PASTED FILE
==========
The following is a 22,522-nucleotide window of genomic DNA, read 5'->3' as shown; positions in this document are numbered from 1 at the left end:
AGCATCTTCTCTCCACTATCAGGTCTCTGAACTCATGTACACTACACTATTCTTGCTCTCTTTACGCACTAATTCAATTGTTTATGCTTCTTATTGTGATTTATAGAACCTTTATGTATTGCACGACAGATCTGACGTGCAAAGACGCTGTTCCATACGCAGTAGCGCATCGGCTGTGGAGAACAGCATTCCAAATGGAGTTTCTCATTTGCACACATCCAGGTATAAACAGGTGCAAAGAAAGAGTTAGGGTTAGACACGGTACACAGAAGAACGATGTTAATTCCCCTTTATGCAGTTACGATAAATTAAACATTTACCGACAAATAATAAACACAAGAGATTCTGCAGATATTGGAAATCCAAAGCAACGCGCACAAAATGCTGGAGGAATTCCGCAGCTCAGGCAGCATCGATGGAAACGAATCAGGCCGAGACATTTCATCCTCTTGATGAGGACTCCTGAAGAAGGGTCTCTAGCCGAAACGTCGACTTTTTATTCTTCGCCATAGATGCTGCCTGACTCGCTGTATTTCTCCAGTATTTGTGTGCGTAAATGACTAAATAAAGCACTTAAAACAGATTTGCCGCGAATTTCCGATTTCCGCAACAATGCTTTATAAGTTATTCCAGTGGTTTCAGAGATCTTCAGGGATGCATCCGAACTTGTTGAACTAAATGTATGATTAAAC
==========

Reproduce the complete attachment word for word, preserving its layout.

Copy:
The following is a 22,522-nucleotide window of genomic DNA, read 5'->3' as shown; positions in this document are numbered from 1 at the left end:
AGCATCTTCTCTCCACTATCAGGTCTCTGAACTCATGTACACTACACTATTCTTGCTCTCTTTACGCACTAATTCAATTGTTTATGCTTCTTATTGTGATTTATAGAACCTTTATGTATTGCACGACAGATCTGACGTGCAAAGACGCTGTTCCATACGCAGTAGCGCATCGGCTGTGGAGAACAGCATTCCAAATGGAGTTTCTCATTTGCACACATCCAGGTATAAACAGGTGCAAAGAAAGAGTTAGGGTTAGACACGGTACACAGAAGAACGATGTTAATTCCCCTTTATGCAGTTACGATAAATTAAACATTTACCGACAAATAATAAACACAAGAGATTCTGCAGATATTGGAAATCCAAAGCAACGCGCACAAAATGCTGGAGGAATTCCGCAGCTCAGGCAGCATCGATGGAAACGAATCAGGCCGAGACATTTCATCCTCTTGATGAGGACTCCTGAAGAAGGGTCTCTAGCCGAAACGTCGACTTTTTATTCTTCGCCATAGATGCTGCCTGACTCGCTGTATTTCTCCAGTATTTGTGTGCGTAAATGACTAAATAAAGCACTTAAAACAGATTTGCCGCGAATTTCCGATTTCCGCAACAATGCTTTATAAGTTATTCCAGTGGTTTCAGAGATCTTCAGGGATGCATCCGAACTTGTTGAACTAAATGTATGATTAAAC